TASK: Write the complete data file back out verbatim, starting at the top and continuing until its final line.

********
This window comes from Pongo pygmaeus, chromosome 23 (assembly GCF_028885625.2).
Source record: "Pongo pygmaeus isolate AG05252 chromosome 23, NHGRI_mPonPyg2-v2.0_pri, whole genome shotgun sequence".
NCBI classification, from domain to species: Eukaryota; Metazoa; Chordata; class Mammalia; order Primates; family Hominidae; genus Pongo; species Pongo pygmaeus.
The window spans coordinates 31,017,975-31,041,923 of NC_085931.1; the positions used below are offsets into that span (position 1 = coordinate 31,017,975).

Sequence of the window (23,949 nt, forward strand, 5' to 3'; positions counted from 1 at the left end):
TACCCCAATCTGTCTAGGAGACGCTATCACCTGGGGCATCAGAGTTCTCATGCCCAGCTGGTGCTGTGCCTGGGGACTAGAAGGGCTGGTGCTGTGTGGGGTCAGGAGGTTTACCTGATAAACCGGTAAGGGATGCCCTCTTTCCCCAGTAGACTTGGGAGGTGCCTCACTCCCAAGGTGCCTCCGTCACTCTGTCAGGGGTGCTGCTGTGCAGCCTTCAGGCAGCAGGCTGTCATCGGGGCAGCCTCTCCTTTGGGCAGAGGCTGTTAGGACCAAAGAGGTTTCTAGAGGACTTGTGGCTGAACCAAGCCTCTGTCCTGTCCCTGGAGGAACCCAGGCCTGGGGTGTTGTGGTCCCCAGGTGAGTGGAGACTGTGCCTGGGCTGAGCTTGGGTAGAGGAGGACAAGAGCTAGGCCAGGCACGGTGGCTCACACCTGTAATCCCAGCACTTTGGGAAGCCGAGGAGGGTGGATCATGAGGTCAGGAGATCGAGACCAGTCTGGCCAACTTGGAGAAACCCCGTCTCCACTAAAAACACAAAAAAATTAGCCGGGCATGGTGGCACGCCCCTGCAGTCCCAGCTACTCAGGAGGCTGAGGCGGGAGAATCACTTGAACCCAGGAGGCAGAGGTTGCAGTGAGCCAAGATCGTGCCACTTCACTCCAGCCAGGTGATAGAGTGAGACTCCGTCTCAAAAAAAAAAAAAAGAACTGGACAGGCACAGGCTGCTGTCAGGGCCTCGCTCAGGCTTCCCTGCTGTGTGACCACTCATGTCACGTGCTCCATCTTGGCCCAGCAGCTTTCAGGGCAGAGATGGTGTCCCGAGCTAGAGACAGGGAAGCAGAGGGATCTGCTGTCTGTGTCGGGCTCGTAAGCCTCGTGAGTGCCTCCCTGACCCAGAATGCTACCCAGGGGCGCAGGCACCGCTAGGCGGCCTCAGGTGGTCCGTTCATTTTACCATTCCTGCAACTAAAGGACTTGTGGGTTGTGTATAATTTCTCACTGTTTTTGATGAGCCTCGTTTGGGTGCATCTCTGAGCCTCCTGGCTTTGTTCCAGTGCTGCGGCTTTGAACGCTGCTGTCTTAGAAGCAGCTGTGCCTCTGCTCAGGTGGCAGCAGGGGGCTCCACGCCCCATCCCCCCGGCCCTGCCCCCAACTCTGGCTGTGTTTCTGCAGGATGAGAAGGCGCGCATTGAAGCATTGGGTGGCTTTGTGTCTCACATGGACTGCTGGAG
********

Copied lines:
This window comes from Pongo pygmaeus, chromosome 23 (assembly GCF_028885625.2).
Source record: "Pongo pygmaeus isolate AG05252 chromosome 23, NHGRI_mPonPyg2-v2.0_pri, whole genome shotgun sequence".
NCBI classification, from domain to species: Eukaryota; Metazoa; Chordata; class Mammalia; order Primates; family Hominidae; genus Pongo; species Pongo pygmaeus.
The window spans coordinates 31,017,975-31,041,923 of NC_085931.1; the positions used below are offsets into that span (position 1 = coordinate 31,017,975).

Sequence of the window (23,949 nt, forward strand, 5' to 3'; positions counted from 1 at the left end):
TACCCCAATCTGTCTAGGAGACGCTATCACCTGGGGCATCAGAGTTCTCATGCCCAGCTGGTGCTGTGCCTGGGGACTAGAAGGGCTGGTGCTGTGTGGGGTCAGGAGGTTTACCTGATAAACCGGTAAGGGATGCCCTCTTTCCCCAGTAGACTTGGGAGGTGCCTCACTCCCAAGGTGCCTCCGTCACTCTGTCAGGGGTGCTGCTGTGCAGCCTTCAGGCAGCAGGCTGTCATCGGGGCAGCCTCTCCTTTGGGCAGAGGCTGTTAGGACCAAAGAGGTTTCTAGAGGACTTGTGGCTGAACCAAGCCTCTGTCCTGTCCCTGGAGGAACCCAGGCCTGGGGTGTTGTGGTCCCCAGGTGAGTGGAGACTGTGCCTGGGCTGAGCTTGGGTAGAGGAGGACAAGAGCTAGGCCAGGCACGGTGGCTCACACCTGTAATCCCAGCACTTTGGGAAGCCGAGGAGGGTGGATCATGAGGTCAGGAGATCGAGACCAGTCTGGCCAACTTGGAGAAACCCCGTCTCCACTAAAAACACAAAAAAATTAGCCGGGCATGGTGGCACGCCCCTGCAGTCCCAGCTACTCAGGAGGCTGAGGCGGGAGAATCACTTGAACCCAGGAGGCAGAGGTTGCAGTGAGCCAAGATCGTGCCACTTCACTCCAGCCAGGTGATAGAGTGAGACTCCGTCTCAAAAAAAAAAAAAAGAACTGGACAGGCACAGGCTGCTGTCAGGGCCTCGCTCAGGCTTCCCTGCTGTGTGACCACTCATGTCACGTGCTCCATCTTGGCCCAGCAGCTTTCAGGGCAGAGATGGTGTCCCGAGCTAGAGACAGGGAAGCAGAGGGATCTGCTGTCTGTGTCGGGCTCGTAAGCCTCGTGAGTGCCTCCCTGACCCAGAATGCTACCCAGGGGCGCAGGCACCGCTAGGCGGCCTCAGGTGGTCCGTTCATTTTACCATTCCTGCAACTAAAGGACTTGTGGGTTGTGTATAATTTCTCACTGTTTTTGATGAGCCTCGTTTGGGTGCATCTCTGAGCCTCCTGGCTTTGTTCCAGTGCTGCGGCTTTGAACGCTGCTGTCTTAGAAGCAGCTGTGCCTCTGCTCAGGTGGCAGCAGGGGGCTCCACGCCCCATCCCCCCGGCCCTGCCCCCAACTCTGGCTGTGTTTCTGCAGGATGAGAAGGCGCGCATTGAAGCATTGGGTGGCTTTGTGTCTCACATGGACTGCTGGAG